Real Estate CPA Tax Expert

The Latest Tax Law
Changes & Issues

Capital Gains Tax Strategy Analyzer Software

Business & Tax Entity
Selection Guide
Making the Right Choice

Worker, Homeownership, and Business Assistance Act of 2009

Chances of being audited

American Recovery &
Reinvestment Act of 2009

   Part I - Businesses
   Part II
   Part III

   Part IV - Individuals
   Part V - Health Care

   Part VI - Energy Credits

Debt Forgiveness Rules
New Vehicle Tax Deduction
FY 2010 Budget Proposal
Net Operating Loss Planning
 Stabilization Tax Act
2008 Stabilization Tax Act
2008 Tax Act Key Changes
2009 Business Mileage Rate
IRA Tax Strategies
IRA/Roth Rollover
HSA 2009 Rates
Abandoned Securities
Partnership Fringe Benefits
2008 Individual Tax Changes
Zero Capital Gain Tax in 2008
Recent Tax Developments 2008
2008 Non-Business Tax Changes
2008 Recent Tax Developments
2008 Tax Stimulus Package
2008 Tax Stimulus Update
2008 Tax Stimulus - More Info
2007 Tax Law Changes
2007 Mortgage Forgiveness Act
2007 Technical Corrections Act
Prepaid Mortgage Ins Premiums
LLC and Employment Taxes
Spousal Partnership Rules
S Corporation Name Change
Payroll Taxes Recurring Item
HSA Comparability

How New Tax Laws Affect Individuals

As you probably know, new laws carrying important tax changes for individuals were enacted in late December 2007. Most of the changes first apply in 2008 but some apply retroactively to the beginning of 2007 and aren't even reflected on tax forms that the IRS has already sent out. The most important change prevents many middle-income taxpayers from being snared by the alternative minimum tax (AMT) for 2007. But there were other pro-taxpayer changes as well. A brief description of these new tax breaks follows.


AMT relief  In general terms, to find out if you owe alternative minimum tax (AMT), you start with regu­lar taxable income, modify it with various adjustments and preferences (such as addbacks for property and income tax deductions and dependency exemptions), and then subtract an exemption amount (which phases out at higher levels of income). The result is multiplied by an AMT tax rate of 26% or 28% to arrive at the ten­tative minimum tax. You pay the AMT only if the ten­tative minimum tax exceeds your regular tax bill.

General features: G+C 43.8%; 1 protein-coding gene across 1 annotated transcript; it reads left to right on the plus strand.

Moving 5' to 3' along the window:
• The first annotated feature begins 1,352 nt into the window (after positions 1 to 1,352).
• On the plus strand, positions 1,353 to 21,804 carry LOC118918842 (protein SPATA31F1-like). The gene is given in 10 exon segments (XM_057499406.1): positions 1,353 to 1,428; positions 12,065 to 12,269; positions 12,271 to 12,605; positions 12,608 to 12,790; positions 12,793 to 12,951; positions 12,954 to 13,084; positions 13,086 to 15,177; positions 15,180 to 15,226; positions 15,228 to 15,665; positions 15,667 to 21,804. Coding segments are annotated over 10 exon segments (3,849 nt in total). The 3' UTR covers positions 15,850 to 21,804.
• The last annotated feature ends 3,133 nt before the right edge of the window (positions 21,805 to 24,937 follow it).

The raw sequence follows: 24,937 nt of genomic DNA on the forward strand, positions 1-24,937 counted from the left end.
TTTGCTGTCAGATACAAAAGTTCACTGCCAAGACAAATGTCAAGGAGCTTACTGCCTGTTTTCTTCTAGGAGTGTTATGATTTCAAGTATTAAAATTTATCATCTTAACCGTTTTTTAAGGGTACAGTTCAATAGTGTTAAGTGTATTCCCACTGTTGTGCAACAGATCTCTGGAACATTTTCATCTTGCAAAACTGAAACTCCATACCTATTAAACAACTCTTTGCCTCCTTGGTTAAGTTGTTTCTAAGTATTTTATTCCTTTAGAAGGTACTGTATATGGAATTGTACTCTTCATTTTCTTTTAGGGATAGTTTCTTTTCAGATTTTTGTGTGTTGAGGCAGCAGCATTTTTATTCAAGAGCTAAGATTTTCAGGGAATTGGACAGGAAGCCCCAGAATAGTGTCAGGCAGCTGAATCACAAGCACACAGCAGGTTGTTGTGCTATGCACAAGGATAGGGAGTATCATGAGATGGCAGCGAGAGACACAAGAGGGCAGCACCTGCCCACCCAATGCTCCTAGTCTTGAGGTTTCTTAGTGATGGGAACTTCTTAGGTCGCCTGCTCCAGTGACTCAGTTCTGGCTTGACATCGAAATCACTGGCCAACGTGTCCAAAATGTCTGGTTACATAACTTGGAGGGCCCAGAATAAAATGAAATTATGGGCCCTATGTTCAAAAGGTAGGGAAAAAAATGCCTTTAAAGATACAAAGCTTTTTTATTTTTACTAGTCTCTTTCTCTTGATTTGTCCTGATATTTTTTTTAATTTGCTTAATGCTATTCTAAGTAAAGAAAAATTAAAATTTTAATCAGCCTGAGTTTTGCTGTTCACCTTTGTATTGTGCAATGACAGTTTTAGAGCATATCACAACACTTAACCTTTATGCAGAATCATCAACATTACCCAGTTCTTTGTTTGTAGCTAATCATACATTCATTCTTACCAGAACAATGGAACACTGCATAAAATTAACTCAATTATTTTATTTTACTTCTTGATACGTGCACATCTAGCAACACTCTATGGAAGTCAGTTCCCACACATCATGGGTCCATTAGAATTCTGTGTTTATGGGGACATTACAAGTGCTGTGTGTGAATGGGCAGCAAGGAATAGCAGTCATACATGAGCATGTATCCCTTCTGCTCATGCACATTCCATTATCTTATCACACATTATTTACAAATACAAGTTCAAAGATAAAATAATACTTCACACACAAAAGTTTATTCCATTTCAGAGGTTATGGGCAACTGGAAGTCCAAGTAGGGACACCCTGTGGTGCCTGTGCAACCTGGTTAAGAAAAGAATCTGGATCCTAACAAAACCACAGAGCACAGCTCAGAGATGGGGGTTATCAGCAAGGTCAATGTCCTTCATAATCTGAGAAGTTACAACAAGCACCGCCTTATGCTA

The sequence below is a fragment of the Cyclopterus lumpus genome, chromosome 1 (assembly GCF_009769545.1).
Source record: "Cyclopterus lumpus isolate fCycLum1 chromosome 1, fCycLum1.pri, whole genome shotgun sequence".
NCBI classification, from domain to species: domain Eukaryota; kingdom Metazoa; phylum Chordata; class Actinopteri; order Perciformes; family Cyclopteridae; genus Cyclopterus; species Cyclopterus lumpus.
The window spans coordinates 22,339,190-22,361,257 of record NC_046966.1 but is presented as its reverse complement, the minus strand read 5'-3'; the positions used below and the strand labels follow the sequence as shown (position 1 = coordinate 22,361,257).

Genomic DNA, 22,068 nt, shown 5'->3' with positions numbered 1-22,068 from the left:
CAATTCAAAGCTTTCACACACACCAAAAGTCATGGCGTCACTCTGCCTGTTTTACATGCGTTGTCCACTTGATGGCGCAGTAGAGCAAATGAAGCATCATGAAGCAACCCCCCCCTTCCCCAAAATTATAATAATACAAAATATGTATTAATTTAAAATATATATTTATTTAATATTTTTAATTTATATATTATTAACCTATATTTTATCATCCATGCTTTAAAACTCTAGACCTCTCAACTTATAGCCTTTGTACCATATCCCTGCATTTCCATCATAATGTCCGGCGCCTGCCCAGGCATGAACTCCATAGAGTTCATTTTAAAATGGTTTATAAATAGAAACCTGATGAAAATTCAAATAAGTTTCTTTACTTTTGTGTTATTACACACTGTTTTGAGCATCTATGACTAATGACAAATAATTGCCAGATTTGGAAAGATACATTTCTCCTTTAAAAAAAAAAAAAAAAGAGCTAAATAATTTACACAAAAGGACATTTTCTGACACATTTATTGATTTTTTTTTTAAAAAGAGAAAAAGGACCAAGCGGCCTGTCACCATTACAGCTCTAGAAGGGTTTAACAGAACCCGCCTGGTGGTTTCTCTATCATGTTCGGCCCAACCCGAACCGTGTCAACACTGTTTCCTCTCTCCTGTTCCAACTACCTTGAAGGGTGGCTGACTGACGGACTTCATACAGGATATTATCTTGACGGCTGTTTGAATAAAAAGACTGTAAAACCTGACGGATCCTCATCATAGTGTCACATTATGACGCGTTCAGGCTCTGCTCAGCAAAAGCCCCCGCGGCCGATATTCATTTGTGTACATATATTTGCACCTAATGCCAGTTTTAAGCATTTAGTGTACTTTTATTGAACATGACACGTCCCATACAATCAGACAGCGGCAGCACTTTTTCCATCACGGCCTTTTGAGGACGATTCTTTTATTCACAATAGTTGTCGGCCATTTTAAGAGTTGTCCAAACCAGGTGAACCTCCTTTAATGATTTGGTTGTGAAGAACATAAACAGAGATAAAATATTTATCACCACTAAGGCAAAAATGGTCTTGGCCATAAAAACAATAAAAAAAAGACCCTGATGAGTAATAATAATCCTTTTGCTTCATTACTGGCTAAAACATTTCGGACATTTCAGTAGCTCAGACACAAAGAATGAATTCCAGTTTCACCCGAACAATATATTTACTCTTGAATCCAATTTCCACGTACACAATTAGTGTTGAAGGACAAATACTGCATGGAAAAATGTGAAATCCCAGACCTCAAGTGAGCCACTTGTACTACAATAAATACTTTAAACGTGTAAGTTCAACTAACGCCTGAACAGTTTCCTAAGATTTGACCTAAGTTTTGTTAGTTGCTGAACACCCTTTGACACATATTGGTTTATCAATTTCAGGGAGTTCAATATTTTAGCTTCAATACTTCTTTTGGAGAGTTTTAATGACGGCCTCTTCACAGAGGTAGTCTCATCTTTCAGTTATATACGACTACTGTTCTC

Although it was originally enacted to make sure that wealthy individuals did not escape paying taxes, the AMT has wound up ensnaring many middle ­income taxpayers. One reason is that many of the tax figures (such as the tax brackets, standard deductions, and personal exemptions) used to arrive at your regu­lar tax bill are adjusted for inflation, but the tax figures used to arrive at the AMT are not.

For 2007 only, a new law provides some relief. It increases the maximum AMT exemption amount over its 2006 level by $3,700 for married taxpayers filing joint returns, and by $1,850 for unmarried individuals and married persons filing separately. However, after 2007, the maximum AMT exemption amount will drop precipitously to where it was in the year 2000 unless Congress provides another fix.

Another provision in the new law provides AMT relief for those individuals claiming certain "nonre­fundable" personal tax credits (such as the credit for dependent care and the Scholarship and Lifetime Learning credits). For 2007, these credits may offset an individual's regular tax and AMT. After 2007, unless Congress acts, these credits will be allowed only to the extent that an individual has regular income tax liability in excess of the tentative mini­mum tax.

Another new law also liberalized the AMT refund­able credit amount that was first enacted in 2006 to help taxpayers who were stung by the AMT as a result of exercising incentive stock options. The change is highly technical but the essence of it is that eligible individuals may now claim this credit more rapidly (i.e., over fewer years) than would have been the case without the change.